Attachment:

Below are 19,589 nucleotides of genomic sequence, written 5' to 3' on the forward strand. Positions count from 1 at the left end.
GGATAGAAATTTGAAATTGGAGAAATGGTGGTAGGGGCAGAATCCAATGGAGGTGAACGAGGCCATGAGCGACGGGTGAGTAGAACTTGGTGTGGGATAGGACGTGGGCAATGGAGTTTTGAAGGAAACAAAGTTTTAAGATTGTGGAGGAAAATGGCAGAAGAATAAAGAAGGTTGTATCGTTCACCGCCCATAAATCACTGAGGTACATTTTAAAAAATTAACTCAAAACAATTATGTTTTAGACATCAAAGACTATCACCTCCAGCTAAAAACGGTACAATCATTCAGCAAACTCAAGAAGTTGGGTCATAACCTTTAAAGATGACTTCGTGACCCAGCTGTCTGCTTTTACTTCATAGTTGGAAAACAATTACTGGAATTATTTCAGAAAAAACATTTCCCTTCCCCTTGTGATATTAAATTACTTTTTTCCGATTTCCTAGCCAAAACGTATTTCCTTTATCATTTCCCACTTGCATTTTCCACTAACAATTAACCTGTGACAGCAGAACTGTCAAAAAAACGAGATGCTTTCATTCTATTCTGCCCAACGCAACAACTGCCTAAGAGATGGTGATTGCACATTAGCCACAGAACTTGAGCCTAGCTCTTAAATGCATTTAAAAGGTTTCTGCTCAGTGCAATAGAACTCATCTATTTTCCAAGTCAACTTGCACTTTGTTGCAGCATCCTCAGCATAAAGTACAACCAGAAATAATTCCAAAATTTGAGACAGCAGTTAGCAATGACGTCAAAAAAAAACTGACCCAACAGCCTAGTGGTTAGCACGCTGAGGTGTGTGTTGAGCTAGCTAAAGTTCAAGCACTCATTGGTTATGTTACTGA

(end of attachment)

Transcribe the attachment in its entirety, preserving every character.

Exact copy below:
Below are 19,589 nucleotides of genomic sequence, written 5' to 3' on the forward strand. Positions count from 1 at the left end.
GGATAGAAATTTGAAATTGGAGAAATGGTGGTAGGGGCAGAATCCAATGGAGGTGAACGAGGCCATGAGCGACGGGTGAGTAGAACTTGGTGTGGGATAGGACGTGGGCAATGGAGTTTTGAAGGAAACAAAGTTTTAAGATTGTGGAGGAAAATGGCAGAAGAATAAAGAAGGTTGTATCGTTCACCGCCCATAAATCACTGAGGTACATTTTAAAAAATTAACTCAAAACAATTATGTTTTAGACATCAAAGACTATCACCTCCAGCTAAAAACGGTACAATCATTCAGCAAACTCAAGAAGTTGGGTCATAACCTTTAAAGATGACTTCGTGACCCAGCTGTCTGCTTTTACTTCATAGTTGGAAAACAATTACTGGAATTATTTCAGAAAAAACATTTCCCTTCCCCTTGTGATATTAAATTACTTTTTTCCGATTTCCTAGCCAAAACGTATTTCCTTTATCATTTCCCACTTGCATTTTCCACTAACAATTAACCTGTGACAGCAGAACTGTCAAAAAAACGAGATGCTTTCATTCTATTCTGCCCAACGCAACAACTGCCTAAGAGATGGTGATTGCACATTAGCCACAGAACTTGAGCCTAGCTCTTAAATGCATTTAAAAGGTTTCTGCTCAGTGCAATAGAACTCATCTATTTTCCAAGTCAACTTGCACTTTGTTGCAGCATCCTCAGCATAAAGTACAACCAGAAATAATTCCAAAATTTGAGACAGCAGTTAGCAATGACGTCAAAAAAAAACTGACCCAACAGCCTAGTGGTTAGCACGCTGAGGTGTGTGTTGAGCTAGCTAAAGTTCAAGCACTCATTGGTTATGTTACTGA